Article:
unsteady, shuffling, and spastic. This is because lumbar encroachment may result in both abnormal proprioception (with sensory ataxia) and spasticity. Hence, the slow, unsteady, and yet stiff gait of spinal stenosis. The diagnosis should be suspected in older patients with severe lower-extremity pains that resolve on sitting. Thigh pain after 30 seconds of lumbar extension is also a good predictor. Neurologically,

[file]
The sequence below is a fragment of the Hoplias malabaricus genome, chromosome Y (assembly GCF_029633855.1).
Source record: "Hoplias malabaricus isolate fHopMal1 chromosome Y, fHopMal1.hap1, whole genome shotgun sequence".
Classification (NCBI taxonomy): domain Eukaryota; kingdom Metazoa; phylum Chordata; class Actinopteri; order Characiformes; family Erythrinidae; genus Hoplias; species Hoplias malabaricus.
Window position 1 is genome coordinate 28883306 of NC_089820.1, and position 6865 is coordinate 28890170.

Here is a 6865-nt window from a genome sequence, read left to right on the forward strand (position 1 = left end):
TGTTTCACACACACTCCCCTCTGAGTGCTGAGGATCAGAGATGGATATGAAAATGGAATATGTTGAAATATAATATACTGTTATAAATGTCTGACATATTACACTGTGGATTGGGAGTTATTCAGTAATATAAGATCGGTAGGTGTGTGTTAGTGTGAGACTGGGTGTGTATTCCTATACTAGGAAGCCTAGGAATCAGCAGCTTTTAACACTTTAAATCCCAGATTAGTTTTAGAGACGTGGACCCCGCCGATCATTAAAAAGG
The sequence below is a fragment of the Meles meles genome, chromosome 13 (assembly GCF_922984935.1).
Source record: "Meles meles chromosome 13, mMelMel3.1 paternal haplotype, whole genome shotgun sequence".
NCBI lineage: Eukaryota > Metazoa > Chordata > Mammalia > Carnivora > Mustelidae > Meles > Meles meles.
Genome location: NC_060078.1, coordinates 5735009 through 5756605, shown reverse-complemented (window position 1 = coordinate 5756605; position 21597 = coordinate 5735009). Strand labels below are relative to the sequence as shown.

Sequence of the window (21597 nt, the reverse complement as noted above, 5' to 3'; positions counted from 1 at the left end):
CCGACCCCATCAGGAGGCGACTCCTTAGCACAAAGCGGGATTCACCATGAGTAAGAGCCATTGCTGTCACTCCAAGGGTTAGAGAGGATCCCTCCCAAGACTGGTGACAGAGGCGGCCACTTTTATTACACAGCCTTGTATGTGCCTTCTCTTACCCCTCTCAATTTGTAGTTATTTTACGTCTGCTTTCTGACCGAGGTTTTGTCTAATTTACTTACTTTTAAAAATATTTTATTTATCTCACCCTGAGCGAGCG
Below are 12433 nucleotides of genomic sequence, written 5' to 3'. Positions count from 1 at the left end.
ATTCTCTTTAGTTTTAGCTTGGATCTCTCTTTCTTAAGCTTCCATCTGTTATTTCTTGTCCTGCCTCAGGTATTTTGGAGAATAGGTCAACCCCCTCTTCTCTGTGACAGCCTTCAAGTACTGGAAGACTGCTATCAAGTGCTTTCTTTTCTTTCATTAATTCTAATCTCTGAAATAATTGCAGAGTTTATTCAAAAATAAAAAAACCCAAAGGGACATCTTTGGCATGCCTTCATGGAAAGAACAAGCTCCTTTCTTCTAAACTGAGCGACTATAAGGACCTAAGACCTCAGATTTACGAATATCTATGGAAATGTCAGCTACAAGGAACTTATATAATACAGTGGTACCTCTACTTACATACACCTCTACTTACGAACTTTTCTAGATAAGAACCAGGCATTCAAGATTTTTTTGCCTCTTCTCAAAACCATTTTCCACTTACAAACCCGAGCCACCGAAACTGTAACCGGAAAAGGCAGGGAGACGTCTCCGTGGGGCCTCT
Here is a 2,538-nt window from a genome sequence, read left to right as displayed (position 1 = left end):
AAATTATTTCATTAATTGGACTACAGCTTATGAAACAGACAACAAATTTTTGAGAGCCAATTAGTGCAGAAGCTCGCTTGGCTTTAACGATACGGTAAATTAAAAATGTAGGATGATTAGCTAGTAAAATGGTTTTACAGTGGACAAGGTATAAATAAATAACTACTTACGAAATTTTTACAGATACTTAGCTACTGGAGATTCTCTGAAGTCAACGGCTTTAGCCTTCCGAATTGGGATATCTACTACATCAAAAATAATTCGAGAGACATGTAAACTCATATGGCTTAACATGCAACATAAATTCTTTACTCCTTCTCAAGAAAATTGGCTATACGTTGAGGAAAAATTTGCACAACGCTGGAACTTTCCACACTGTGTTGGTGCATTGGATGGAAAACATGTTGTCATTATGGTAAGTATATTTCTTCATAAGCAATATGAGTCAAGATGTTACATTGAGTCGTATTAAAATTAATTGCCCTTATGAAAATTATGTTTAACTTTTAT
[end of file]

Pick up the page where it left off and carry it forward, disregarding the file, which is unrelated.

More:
there is usually an abnormal Romberg’s sign (inability to stand with feet together and eyes closed for more
than 60 seconds), abnormal Achilles reflex, decreased strength (of knee flexors and extensors, ankle
dorsiflexors and plantar flexors, and extensor hallucis longus muscle), and dorsal column signs (vibration and
weakened pinprick). Difficulties with sphincter control can also be present, but only in 20% of the cases.